Goldman Sachs bankers with deferred stock bonuses (of whom there may, admittedly, be comparatively few), are having a good September. Last Friday, Goldman's share price peaked at $183.7. This was its highest level for five years and an increase of 20% since this year's low at the start of April.
Clearly, employees selling Goldman stock have reason to be pleased.
Except that our research suggests that Goldman bankers would a whole lot more pleased if the bank's stock increased just a bit more. Another 7% increase to $195 would be great. Another 14% increase and they'd be getting ready to throw Ferragamo loafers about in a ecstatic frenzy. Another 25% increase and, well...
Why? Because if Goldman's stock price finally hits a range of $195-$209.99, then nearly 6m of employee stock options worth $1.3bn and issued years ago -before the financial crisis, will AT LAST be in the money. The wait will be over. Witness the chart below, taken from Goldman's 2013 annual report:
Goldman Sachs - options outstanding to employees
Source: Goldman Sachs
Unfortunately, however, Goldman people may yet be disappointed. For all those in the money options to be really worth anything, the share price will need to rise above $210. And this could be wishful thinking.
Goldman is due to report its third quarter results on October 16th. While M&A and ECM are expected to do well, JPMorgan's analysts are predicted that fixed income currencies and commodities revenues will be down 16% quarter-on-quarter (albeit up 10% year-on-year), which may arrest any further big increases in the stock price. Analysts at JPMorgan have a price target for the firm of just $150.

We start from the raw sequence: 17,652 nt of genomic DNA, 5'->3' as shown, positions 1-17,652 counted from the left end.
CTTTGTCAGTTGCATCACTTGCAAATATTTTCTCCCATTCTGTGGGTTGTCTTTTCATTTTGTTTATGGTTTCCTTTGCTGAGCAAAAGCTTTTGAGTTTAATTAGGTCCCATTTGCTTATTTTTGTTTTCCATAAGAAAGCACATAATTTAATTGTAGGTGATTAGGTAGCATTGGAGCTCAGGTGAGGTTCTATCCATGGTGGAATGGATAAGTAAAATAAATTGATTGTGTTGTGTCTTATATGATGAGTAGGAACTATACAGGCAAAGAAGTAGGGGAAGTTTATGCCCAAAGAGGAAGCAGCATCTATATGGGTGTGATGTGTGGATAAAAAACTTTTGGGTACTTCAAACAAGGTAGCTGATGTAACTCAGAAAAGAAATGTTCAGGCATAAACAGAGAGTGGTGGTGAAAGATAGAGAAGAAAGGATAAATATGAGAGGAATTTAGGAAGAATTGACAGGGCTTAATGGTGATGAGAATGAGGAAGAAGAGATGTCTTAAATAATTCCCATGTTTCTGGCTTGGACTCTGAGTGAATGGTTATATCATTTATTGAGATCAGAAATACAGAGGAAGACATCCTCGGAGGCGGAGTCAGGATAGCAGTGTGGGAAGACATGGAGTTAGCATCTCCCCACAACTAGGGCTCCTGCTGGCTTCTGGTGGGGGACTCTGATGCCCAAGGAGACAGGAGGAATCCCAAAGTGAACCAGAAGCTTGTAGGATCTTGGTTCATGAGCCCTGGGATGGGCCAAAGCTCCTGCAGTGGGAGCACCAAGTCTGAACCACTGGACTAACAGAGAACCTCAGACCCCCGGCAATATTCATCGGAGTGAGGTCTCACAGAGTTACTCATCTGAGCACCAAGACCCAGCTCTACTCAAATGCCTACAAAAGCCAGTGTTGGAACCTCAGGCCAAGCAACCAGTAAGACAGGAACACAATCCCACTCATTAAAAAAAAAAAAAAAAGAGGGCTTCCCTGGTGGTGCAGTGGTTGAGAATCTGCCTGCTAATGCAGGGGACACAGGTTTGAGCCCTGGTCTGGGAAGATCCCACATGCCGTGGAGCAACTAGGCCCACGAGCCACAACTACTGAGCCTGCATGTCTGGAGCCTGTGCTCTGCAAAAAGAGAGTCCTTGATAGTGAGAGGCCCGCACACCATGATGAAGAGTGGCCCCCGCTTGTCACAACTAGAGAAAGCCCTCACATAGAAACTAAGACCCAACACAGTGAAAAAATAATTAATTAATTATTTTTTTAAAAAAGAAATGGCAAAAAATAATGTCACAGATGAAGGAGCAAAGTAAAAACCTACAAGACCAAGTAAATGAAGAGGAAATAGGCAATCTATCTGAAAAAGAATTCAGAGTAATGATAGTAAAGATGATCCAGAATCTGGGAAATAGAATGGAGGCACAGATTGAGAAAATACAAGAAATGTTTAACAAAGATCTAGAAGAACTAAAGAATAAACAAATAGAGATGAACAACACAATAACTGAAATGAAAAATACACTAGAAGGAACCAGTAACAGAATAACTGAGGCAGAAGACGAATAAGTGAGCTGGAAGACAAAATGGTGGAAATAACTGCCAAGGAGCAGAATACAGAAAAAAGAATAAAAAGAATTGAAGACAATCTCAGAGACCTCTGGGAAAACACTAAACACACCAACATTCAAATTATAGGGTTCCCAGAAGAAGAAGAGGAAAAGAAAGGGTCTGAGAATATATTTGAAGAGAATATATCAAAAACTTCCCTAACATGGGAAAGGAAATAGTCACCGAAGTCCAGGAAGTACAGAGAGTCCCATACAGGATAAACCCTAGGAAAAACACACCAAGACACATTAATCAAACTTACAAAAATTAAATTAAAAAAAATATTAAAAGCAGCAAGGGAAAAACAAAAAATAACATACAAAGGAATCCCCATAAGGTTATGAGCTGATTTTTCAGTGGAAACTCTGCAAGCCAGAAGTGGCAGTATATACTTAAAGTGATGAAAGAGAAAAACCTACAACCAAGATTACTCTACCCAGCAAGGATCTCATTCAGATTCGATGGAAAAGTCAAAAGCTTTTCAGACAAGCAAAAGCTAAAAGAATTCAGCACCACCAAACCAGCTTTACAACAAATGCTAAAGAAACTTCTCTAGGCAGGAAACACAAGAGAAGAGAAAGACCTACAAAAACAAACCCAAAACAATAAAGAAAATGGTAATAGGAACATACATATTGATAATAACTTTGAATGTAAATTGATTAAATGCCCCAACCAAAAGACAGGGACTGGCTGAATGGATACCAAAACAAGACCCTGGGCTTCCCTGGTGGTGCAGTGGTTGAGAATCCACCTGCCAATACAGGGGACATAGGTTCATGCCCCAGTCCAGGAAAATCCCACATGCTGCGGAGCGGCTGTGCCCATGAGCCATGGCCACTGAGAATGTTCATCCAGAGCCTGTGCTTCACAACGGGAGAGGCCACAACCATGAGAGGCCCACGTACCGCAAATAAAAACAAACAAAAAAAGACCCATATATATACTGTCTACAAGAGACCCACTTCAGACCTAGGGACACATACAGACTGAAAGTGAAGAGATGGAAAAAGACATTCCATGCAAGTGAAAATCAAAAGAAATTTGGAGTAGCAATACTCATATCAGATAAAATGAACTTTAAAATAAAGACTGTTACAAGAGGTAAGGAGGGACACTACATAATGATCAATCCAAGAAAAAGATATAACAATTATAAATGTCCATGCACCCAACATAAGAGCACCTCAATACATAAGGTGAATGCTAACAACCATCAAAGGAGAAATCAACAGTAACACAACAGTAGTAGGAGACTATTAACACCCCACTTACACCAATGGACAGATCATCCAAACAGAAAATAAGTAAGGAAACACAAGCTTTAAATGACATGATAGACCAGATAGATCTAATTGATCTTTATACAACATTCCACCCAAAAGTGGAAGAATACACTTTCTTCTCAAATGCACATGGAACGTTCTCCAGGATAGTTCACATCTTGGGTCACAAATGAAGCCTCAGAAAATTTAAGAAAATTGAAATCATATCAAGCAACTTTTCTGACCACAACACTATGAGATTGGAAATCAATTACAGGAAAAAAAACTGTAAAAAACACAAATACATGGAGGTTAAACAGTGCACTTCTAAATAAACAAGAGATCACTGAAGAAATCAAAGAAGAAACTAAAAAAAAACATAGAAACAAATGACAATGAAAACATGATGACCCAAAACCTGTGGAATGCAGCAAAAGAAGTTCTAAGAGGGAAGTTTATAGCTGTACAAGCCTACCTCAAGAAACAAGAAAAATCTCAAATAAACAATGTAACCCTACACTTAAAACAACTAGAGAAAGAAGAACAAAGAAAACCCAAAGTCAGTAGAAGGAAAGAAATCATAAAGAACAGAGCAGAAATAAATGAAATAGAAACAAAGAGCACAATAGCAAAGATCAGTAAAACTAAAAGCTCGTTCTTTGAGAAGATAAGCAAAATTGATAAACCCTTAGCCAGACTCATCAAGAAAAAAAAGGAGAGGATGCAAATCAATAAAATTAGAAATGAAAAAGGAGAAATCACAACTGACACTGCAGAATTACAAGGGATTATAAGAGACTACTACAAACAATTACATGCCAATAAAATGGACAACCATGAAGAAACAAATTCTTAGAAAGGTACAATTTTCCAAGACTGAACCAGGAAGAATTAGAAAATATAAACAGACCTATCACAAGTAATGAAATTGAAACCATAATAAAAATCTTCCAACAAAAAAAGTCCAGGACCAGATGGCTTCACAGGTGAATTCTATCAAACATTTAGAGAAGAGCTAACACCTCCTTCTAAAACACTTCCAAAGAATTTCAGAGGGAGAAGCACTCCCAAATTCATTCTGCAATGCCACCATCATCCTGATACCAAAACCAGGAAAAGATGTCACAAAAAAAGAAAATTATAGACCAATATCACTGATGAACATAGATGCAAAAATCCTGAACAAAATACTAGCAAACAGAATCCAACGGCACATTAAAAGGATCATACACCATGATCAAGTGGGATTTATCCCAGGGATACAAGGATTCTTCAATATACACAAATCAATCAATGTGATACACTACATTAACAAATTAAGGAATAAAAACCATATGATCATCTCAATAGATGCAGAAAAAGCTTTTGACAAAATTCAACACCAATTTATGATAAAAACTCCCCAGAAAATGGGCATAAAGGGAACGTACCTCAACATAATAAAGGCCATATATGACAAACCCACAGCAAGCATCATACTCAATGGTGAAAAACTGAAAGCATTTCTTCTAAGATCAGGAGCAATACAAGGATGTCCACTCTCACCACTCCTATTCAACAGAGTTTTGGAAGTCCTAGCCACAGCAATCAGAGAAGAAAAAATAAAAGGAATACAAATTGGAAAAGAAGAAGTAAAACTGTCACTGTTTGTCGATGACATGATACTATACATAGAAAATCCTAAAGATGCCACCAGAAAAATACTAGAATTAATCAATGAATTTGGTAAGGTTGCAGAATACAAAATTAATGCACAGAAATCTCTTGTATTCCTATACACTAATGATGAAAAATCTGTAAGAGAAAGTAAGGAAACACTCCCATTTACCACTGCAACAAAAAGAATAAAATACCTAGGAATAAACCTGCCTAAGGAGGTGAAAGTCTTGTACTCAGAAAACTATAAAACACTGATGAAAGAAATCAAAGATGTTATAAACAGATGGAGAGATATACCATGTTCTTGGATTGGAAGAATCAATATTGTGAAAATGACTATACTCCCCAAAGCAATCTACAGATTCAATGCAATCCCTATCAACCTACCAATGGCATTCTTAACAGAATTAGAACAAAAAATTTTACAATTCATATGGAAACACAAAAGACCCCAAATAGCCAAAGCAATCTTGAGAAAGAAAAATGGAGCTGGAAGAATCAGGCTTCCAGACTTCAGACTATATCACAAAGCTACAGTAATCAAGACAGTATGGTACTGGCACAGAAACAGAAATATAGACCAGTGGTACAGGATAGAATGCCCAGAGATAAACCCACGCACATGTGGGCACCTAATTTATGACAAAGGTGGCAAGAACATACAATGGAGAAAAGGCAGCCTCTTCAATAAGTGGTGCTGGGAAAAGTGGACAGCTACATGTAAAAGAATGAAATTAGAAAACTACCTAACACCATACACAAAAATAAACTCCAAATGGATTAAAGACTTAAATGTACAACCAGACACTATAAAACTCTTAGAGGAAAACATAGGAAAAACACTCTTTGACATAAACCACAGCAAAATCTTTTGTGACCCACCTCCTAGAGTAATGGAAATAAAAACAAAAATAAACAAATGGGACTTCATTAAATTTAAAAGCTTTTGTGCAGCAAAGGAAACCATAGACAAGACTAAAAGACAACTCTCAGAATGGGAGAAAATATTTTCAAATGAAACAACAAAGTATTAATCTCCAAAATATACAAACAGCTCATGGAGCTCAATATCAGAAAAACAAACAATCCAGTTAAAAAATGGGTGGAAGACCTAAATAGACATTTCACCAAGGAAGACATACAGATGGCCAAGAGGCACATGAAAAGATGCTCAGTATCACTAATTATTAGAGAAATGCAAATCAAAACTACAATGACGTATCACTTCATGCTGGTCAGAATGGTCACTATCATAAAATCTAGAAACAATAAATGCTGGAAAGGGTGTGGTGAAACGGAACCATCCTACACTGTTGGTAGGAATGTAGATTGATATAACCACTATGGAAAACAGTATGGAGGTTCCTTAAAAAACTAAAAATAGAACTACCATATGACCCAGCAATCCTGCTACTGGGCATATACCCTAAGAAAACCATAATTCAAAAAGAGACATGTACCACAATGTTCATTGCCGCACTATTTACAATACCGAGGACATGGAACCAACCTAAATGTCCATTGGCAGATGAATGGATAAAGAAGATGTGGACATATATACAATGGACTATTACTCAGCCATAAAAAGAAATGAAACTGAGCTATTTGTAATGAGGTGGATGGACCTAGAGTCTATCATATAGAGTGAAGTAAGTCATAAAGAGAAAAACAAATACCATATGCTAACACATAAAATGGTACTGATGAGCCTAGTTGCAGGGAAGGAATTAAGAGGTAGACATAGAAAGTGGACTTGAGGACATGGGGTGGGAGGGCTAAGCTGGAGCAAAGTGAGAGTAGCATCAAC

Worse, Goldman is expected to keep a strict lid on costs. Even if the share price does rise further and those ancient options become worth something, cash compensation is likely to fall. For contemporary employees, the two things may yet cancel each other out.
Instead, the net beneficiaries of a really big further increase in Goldman's share price are likely to be all those ex-Goldman bankers who've quit the firm but retained the right to cash-in their old stock options if they ever break water. They'll be hoping that this happens soon - those options were issued in 2007 and earlier. It's been a long, long wait. It's not over yet.
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